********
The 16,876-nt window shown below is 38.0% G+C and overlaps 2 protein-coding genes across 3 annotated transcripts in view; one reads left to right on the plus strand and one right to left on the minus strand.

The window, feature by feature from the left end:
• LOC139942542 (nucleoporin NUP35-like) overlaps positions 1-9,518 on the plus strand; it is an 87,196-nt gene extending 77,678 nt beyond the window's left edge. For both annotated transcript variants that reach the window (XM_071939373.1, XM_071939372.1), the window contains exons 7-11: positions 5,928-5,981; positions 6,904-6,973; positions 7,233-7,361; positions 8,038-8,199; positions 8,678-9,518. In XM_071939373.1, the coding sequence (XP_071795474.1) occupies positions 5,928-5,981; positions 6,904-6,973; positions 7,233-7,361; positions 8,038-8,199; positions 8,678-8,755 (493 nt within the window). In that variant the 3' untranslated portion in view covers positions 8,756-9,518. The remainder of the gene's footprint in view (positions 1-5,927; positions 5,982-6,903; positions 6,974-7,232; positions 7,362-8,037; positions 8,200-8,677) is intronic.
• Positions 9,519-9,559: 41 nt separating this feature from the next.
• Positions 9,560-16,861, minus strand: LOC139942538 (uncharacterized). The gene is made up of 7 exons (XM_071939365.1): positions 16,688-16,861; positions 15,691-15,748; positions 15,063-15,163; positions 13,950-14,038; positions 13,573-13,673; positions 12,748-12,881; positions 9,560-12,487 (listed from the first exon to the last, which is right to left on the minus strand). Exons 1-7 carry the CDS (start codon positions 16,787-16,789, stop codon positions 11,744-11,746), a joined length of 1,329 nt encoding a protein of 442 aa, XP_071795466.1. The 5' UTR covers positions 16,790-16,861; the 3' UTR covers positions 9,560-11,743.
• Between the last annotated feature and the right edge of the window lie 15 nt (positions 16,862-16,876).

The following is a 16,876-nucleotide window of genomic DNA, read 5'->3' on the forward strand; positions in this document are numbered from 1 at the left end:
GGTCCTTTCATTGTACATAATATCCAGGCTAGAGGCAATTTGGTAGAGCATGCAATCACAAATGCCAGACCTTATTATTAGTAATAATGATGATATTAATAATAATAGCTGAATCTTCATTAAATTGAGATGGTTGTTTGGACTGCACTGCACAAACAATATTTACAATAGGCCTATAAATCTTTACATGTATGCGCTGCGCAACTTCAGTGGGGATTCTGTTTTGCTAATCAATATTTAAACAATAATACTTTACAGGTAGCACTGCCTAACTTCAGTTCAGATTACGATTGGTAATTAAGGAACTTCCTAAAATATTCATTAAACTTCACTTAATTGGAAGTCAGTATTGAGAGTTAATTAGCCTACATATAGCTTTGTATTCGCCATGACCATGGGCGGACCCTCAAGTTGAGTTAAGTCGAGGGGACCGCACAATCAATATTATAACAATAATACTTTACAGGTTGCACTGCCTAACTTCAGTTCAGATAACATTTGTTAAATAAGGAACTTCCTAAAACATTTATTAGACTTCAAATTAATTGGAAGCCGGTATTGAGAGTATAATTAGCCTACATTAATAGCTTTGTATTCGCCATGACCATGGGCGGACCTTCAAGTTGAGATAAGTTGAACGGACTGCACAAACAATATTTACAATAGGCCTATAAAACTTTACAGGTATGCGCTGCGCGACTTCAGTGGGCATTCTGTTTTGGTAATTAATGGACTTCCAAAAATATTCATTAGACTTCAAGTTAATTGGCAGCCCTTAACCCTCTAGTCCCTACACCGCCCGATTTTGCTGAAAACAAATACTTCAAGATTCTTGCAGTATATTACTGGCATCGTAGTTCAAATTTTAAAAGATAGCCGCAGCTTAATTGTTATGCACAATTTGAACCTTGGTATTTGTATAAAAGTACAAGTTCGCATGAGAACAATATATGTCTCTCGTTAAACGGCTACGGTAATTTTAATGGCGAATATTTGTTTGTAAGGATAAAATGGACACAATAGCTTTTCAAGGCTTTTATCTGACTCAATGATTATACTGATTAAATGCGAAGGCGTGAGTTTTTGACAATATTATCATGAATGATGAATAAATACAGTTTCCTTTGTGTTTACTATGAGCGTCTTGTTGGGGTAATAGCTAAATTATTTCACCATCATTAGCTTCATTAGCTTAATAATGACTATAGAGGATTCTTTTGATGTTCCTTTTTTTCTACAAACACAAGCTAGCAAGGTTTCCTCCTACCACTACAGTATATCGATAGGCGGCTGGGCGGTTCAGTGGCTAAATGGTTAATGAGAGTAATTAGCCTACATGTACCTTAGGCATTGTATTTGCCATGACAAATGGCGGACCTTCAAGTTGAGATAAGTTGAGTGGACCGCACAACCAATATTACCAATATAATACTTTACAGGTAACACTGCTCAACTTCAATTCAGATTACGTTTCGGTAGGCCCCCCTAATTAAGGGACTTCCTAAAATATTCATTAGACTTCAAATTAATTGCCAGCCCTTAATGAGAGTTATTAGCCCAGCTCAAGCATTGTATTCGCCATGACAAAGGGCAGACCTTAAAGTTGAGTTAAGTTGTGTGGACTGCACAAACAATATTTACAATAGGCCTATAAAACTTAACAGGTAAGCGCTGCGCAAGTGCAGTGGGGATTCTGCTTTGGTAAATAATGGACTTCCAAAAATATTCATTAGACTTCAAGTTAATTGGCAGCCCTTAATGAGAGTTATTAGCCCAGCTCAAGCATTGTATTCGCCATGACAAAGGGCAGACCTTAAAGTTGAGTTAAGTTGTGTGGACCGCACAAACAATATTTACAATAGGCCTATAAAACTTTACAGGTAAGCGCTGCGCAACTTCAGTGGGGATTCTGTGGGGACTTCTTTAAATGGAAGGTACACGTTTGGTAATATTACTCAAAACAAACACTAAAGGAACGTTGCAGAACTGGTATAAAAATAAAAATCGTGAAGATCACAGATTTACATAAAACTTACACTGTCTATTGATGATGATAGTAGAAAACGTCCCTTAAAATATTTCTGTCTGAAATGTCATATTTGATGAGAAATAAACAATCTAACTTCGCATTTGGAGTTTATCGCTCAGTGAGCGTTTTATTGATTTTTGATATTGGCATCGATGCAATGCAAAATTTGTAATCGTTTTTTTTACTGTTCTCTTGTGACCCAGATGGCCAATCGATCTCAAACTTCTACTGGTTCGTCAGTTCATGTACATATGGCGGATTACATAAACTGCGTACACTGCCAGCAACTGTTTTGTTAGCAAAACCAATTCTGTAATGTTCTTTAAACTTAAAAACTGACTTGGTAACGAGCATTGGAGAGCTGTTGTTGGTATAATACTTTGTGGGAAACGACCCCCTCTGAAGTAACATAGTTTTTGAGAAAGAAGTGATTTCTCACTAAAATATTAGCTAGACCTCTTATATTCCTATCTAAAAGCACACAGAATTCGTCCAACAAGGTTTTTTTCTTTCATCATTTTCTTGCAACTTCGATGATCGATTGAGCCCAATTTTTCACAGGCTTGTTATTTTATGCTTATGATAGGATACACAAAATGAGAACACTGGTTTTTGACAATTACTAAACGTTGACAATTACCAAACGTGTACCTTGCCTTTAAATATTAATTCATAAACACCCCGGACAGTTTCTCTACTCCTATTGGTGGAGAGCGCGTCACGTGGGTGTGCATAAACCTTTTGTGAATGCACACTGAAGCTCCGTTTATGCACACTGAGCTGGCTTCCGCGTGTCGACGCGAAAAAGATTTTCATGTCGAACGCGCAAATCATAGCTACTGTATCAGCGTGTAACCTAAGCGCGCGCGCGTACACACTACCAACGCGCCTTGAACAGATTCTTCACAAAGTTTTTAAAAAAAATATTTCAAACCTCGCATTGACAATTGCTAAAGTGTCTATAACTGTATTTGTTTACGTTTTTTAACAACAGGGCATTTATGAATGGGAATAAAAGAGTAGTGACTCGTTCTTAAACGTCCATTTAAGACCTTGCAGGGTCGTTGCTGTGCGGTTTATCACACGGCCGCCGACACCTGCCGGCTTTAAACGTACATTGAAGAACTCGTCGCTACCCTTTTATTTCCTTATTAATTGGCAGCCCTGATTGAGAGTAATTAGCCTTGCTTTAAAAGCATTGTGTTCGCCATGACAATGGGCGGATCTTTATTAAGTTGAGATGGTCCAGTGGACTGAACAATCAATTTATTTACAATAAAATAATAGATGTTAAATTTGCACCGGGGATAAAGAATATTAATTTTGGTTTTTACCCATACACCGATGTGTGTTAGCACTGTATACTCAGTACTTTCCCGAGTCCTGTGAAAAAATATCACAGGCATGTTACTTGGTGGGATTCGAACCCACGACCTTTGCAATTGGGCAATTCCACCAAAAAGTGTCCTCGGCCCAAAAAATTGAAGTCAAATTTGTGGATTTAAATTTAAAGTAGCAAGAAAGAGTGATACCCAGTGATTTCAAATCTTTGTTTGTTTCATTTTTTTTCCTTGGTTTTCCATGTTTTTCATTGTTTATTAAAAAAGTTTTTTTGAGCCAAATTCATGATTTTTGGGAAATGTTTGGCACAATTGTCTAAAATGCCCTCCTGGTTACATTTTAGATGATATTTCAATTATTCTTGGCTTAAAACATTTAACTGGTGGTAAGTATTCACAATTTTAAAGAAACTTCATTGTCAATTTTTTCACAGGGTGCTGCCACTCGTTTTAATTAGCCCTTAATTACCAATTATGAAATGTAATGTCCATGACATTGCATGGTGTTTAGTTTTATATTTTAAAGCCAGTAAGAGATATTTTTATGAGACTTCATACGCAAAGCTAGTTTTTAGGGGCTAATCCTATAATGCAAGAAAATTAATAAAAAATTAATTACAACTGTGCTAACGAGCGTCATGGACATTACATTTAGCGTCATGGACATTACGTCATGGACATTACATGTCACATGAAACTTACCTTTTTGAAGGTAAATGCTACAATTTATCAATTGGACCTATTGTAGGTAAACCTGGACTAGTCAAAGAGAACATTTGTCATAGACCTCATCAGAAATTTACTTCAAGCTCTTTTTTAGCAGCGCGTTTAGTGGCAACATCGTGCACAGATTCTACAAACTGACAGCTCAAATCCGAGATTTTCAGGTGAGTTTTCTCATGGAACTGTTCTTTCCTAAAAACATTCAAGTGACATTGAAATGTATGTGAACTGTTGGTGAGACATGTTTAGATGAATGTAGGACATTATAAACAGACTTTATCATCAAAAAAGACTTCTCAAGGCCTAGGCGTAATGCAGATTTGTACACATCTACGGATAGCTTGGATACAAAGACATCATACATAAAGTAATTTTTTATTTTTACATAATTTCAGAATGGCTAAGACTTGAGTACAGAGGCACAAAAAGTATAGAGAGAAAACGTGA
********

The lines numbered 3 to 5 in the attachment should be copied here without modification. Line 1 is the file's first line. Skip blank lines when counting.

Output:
• LOC139942542 (nucleoporin NUP35-like) overlaps positions 1-9,518 on the plus strand; it is an 87,196-nt gene extending 77,678 nt beyond the window's left edge. For both annotated transcript variants that reach the window (XM_071939373.1, XM_071939372.1), the window contains exons 7-11: positions 5,928-5,981; positions 6,904-6,973; positions 7,233-7,361; positions 8,038-8,199; positions 8,678-9,518. In XM_071939373.1, the coding sequence (XP_071795474.1) occupies positions 5,928-5,981; positions 6,904-6,973; positions 7,233-7,361; positions 8,038-8,199; positions 8,678-8,755 (493 nt within the window). In that variant the 3' untranslated portion in view covers positions 8,756-9,518. The remainder of the gene's footprint in view (positions 1-5,927; positions 5,982-6,903; positions 6,974-7,232; positions 7,362-8,037; positions 8,200-8,677) is intronic.
• Positions 9,519-9,559: 41 nt separating this feature from the next.
• Positions 9,560-16,861, minus strand: LOC139942538 (uncharacterized). The gene is made up of 7 exons (XM_071939365.1): positions 16,688-16,861; positions 15,691-15,748; positions 15,063-15,163; positions 13,950-14,038; positions 13,573-13,673; positions 12,748-12,881; positions 9,560-12,487 (listed from the first exon to the last, which is right to left on the minus strand). Exons 1-7 carry the CDS (start codon positions 16,787-16,789, stop codon positions 11,744-11,746), a joined length of 1,329 nt encoding a protein of 442 aa, XP_071795466.1. The 5' UTR covers positions 16,790-16,861; the 3' UTR covers positions 9,560-11,743.